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Biochim Biophys Acta. 1999 Oct 15;1421(2):306-16.

Membrane effects of nitrite-induced oxidation of human red blood cells.

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Institute of Biochemistry, National Academy of Sciences of Belarus, BLK-50, 230017, Grodno, Belarus.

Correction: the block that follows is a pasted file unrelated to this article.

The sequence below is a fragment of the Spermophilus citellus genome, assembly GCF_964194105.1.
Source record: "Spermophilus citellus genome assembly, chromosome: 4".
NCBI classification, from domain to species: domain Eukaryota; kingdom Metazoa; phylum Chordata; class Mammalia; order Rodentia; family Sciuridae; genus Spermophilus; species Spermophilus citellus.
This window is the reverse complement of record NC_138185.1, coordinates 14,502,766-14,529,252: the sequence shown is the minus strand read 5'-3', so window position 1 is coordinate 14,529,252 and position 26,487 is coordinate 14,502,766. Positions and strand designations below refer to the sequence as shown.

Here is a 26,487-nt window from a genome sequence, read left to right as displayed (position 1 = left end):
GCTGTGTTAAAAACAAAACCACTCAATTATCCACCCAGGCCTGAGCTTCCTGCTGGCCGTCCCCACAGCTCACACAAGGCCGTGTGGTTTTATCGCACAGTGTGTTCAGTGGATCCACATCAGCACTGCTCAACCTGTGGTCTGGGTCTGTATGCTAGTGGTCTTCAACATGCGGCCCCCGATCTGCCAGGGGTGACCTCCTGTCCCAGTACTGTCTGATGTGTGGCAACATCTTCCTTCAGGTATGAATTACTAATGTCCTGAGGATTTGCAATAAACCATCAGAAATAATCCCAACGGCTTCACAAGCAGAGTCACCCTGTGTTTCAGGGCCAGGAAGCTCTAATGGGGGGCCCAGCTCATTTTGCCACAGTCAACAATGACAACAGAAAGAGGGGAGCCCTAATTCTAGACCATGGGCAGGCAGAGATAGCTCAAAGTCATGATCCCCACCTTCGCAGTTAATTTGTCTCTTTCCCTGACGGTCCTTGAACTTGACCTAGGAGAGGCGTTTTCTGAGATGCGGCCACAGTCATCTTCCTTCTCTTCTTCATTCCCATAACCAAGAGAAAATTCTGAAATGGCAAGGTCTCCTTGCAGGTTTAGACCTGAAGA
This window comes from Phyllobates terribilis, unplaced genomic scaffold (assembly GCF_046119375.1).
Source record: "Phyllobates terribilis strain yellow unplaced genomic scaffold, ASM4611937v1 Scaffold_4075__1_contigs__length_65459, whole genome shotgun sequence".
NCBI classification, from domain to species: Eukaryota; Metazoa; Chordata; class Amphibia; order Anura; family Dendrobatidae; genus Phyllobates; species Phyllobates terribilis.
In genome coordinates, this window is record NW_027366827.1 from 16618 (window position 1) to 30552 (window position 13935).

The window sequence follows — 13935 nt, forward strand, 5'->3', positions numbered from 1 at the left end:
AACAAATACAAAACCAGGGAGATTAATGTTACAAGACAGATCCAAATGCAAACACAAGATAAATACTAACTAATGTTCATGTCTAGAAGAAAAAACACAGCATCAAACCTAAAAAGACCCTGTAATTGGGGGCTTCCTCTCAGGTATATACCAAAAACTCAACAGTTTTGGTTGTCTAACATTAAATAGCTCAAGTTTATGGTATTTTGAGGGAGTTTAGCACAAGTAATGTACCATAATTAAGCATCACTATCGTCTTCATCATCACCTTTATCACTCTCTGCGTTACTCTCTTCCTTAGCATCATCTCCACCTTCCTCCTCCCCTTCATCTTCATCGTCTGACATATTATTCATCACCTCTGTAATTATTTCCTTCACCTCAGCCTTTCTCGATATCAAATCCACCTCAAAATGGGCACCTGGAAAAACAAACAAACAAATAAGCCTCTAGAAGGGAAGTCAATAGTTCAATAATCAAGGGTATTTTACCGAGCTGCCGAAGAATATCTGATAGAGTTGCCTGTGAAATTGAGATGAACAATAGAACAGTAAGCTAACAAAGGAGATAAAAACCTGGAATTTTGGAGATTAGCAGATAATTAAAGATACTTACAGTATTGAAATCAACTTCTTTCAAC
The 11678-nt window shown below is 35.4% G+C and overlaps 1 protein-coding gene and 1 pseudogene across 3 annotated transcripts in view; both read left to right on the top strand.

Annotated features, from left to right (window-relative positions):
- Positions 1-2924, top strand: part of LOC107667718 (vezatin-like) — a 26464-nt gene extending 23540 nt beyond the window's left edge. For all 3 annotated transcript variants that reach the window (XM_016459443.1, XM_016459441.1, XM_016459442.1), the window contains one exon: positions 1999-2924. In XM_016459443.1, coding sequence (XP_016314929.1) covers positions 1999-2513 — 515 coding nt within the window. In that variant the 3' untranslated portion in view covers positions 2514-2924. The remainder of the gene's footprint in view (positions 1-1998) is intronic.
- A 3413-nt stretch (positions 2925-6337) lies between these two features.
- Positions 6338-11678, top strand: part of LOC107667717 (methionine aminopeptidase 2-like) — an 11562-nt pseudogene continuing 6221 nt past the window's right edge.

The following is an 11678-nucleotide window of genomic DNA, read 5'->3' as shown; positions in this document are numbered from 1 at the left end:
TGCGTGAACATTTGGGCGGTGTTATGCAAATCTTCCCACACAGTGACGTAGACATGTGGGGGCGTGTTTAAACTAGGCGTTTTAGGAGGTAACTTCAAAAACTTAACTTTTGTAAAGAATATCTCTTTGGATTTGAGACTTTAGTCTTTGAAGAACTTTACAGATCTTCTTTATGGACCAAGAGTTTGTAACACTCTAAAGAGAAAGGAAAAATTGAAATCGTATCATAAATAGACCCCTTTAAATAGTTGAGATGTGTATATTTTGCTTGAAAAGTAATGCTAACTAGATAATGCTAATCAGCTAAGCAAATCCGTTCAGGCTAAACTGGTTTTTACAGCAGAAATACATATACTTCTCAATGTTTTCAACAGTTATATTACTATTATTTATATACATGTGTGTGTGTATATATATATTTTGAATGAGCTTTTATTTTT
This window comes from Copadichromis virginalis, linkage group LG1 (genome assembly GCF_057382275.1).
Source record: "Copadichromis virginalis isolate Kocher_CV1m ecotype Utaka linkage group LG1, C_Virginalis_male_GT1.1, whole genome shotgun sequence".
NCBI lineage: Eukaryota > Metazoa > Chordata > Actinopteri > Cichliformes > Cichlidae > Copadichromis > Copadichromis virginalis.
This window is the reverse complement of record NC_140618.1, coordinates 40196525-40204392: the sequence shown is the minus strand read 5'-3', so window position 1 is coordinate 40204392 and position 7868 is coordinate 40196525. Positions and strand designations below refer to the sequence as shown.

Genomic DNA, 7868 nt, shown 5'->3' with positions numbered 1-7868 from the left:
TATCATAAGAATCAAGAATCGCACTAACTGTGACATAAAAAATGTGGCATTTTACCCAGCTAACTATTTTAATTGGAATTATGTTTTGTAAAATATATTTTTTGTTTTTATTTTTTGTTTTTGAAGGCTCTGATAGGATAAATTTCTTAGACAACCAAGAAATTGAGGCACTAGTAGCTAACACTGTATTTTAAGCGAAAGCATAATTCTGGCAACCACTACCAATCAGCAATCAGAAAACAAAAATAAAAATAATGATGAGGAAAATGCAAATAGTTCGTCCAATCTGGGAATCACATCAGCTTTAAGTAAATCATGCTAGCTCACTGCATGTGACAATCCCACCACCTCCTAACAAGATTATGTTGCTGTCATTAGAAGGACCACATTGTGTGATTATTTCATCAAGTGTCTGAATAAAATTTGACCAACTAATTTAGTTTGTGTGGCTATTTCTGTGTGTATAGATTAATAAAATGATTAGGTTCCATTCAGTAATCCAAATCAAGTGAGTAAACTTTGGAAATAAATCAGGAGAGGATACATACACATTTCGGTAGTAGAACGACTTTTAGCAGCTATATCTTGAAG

The aim of our investigation was to study the red blood cell (RBC) membrane effects of NaNO(2)-induced oxidative stress. Hyperpolarization of erythrocyte membranes and an increase in membrane rigidity have been shown as a result of RBC oxidation by sodium nitrite. These membrane changes preceded reduced glutathione depletion and were observed simultaneously with methemoglobin (metHb) formation. Changes of the glutathione pool (total and reduced glutathione, and mixed protein-glutathione disulfides) during nitrite-induced erythrocyte oxidation have been demonstrated. The rates of intracellular oxyhemoglobin and GSH oxidation highly increased as pH decreased in the range of 7.5-6.5. The activation energy of intracellular metHb formation obtained from the temperature dependence of the rate of HbO(2) oxidation in RBC was equal to 16.7+/-1.6 kJ/mol in comparison with 12.8+/-1.5 kJ/mol calculated for metHb formation in hemolysates. It was found that anion exchange protein (band 3 protein) of the erythrocyte membrane does not participate significantly in the transport of nitrite ions into the erythrocytes as band 3 inhibitors (DIDS, SITS) did not decrease the intracellular HbO(2) oxidation by extracellular nitrite.

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